updated 10/4/2007 12:41:35 PM ET 2007-10-04T16:41:35

A group trying to combat childhood obesity has launched a TV ad spoofing Idaho Sen. Larry Craig's toe-tapping in an airport men's room.

The ad, created by the nonprofit Physicians Committee for Responsible Medicine, targets senators who support subsidies for high-fat foods, such as bacon and burgers, that make their way to school-lunch programs.

The ad features a man in a bathroom stall tapping his foot, signaling that he is ready to receive political contributions from the pork industry. Wads of cash are then passed under the stall.

"In turn, Congress buys up millions of dollars of these products and dumps them on our schools," an announcer says. "Companies get rich. Kids get fat. Is your senator on the gravy train?"

A spokeswoman for the physician's group said the ad tries to use humor to make a serious point: Campaign contributions from large agricultural interests influence senators as they consider a new farm bill that offers billions in subsidies to producers of sugar, meat, dairy and feed crops. The physicians' group, which advocates a vegan diet, wants to spend more money on fruits and vegetables.

"The real scandal in Washington is the farm bill," said Dr. Neal Barnard, the group's president.

Political action committees representing agribusiness have given more than $5 million over the past four election cycles to members of the Senate Agriculture Committee, according to the Center for Responsive Politics, which tracks money in politics.

Jeanne Stuart McVey, a spokeswoman for the physician's group, said the ad is running on cable stations in five cities this week: Columbia, S.C.; Louisville, Ky.; Little Rock, Ark.; Denver; and Boise, Idaho.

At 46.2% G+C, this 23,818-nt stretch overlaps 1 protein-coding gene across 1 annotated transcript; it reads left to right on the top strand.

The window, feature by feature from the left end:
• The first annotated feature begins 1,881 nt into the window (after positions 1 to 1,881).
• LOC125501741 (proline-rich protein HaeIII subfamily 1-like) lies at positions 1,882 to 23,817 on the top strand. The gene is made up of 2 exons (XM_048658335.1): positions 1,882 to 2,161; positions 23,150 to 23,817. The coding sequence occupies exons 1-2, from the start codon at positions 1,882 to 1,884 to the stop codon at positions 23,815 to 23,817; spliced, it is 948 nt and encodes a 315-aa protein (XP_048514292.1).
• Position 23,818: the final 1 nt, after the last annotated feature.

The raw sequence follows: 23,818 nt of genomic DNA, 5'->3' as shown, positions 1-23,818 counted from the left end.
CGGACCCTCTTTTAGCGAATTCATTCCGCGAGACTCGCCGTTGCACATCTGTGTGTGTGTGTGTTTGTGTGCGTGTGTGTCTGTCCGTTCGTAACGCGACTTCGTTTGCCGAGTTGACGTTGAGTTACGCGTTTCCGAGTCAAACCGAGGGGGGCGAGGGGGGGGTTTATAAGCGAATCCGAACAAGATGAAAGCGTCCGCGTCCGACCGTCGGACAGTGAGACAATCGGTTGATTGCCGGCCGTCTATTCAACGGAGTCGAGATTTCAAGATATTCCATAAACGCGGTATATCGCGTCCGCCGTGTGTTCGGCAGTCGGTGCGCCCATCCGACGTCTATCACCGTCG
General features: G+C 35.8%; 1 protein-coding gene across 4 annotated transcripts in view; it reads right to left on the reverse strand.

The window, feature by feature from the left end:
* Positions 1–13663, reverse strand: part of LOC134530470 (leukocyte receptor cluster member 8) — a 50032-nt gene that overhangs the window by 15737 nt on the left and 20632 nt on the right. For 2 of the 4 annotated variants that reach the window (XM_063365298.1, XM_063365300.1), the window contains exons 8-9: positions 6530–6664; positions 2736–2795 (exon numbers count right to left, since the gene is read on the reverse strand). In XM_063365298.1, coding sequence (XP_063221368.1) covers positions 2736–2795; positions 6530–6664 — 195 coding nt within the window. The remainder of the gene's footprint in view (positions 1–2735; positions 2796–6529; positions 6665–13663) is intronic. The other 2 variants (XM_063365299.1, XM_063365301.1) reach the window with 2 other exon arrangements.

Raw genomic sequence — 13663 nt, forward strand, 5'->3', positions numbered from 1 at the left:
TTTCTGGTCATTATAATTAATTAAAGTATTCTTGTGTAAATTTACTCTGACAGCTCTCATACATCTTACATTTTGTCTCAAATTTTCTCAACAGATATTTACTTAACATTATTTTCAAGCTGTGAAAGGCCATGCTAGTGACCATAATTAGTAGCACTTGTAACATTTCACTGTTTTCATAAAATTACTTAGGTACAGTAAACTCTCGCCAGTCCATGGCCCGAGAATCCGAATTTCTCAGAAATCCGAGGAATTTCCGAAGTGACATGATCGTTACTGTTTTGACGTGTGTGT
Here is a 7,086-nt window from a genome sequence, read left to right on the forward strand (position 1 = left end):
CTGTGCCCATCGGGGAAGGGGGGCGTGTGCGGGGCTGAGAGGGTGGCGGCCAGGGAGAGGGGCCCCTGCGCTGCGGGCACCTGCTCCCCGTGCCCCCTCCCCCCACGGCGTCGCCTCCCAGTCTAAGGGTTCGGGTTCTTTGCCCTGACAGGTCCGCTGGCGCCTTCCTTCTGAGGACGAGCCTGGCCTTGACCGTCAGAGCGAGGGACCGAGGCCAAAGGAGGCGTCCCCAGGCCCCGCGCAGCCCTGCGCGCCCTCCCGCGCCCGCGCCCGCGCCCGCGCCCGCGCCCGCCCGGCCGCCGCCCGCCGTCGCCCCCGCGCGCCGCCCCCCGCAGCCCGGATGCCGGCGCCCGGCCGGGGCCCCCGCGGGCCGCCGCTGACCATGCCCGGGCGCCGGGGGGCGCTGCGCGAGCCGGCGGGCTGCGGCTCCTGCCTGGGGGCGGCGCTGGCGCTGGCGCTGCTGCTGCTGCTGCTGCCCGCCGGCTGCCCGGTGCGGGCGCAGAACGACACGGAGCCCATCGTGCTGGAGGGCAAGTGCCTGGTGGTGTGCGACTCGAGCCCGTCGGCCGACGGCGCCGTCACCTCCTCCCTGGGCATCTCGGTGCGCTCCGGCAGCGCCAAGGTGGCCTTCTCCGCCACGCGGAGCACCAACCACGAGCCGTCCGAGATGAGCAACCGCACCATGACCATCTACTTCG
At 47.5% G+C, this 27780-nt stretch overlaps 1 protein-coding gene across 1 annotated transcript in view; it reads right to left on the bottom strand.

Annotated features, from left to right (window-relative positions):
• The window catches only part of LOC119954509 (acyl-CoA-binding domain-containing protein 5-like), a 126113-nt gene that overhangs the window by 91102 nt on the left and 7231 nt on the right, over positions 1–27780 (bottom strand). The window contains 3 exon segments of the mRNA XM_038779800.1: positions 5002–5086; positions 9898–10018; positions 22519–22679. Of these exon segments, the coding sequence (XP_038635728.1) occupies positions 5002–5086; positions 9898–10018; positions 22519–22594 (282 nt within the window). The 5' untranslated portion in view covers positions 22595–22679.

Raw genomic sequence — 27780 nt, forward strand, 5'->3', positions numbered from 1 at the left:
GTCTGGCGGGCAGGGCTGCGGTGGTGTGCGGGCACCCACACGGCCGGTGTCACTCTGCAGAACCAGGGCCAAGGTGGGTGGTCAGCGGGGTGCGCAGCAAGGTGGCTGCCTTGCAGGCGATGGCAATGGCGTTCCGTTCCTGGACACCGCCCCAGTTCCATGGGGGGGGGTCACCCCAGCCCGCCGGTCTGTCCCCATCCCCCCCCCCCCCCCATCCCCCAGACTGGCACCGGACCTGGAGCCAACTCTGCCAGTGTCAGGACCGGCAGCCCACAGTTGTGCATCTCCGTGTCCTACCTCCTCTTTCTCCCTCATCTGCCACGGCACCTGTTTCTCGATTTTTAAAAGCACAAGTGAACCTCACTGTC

All five states have senators who serve on the Senate Agriculture panel, including Minority Leader Mitch McConnell of Kentucky.

The group has budgeted $50,000 for the ads, which have already run in Washington, D.C., Atlanta and Minneapolis, McVey said. Atlanta was targeted because Sen. Saxby Chambliss, R-Ga., the senior Republican on the agriculture panel, received the most agribusiness contributions — $805,359 — between 2000 and 2006. Minneapolis was chosen because that is where Craig was arrested.

Craig, a Republican in his third term, pleaded guilty in August to disorderly conduct following a June 11 sting operation in a men's room at the Minneapolis airport. He initially said he planned to resign Sept. 30 but now says he will stay in office at least until a judge rules on his bid to withdraw his guilty plea.

McVey acknowledged that some may find the ad offensive but said the intent is to be funny — not cruel.

"Of course everyone knows about the Larry Craig saga — and vivid imagery is associated with that. We think it's a humorous way to get across a serious message," she said.

A spokesman for Craig declined to comment.

Copyright 2007 The Associated Press. All rights reserved. This material may not be published, broadcast, rewritten or redistributed.

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